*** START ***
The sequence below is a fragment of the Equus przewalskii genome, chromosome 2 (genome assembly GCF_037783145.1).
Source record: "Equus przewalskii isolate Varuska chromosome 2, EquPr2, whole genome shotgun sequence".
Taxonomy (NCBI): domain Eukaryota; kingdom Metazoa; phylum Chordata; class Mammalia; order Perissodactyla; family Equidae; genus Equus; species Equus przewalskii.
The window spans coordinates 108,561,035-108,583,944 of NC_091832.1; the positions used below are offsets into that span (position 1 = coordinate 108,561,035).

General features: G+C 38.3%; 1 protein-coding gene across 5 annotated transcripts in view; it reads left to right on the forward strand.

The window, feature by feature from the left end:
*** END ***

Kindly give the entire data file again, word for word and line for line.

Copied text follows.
The sequence below is a fragment of the Equus przewalskii genome, chromosome 2 (genome assembly GCF_037783145.1).
Source record: "Equus przewalskii isolate Varuska chromosome 2, EquPr2, whole genome shotgun sequence".
Taxonomy (NCBI): domain Eukaryota; kingdom Metazoa; phylum Chordata; class Mammalia; order Perissodactyla; family Equidae; genus Equus; species Equus przewalskii.
The window spans coordinates 108,561,035-108,583,944 of NC_091832.1; the positions used below are offsets into that span (position 1 = coordinate 108,561,035).

General features: G+C 38.3%; 1 protein-coding gene across 5 annotated transcripts in view; it reads left to right on the forward strand.

The window, feature by feature from the left end: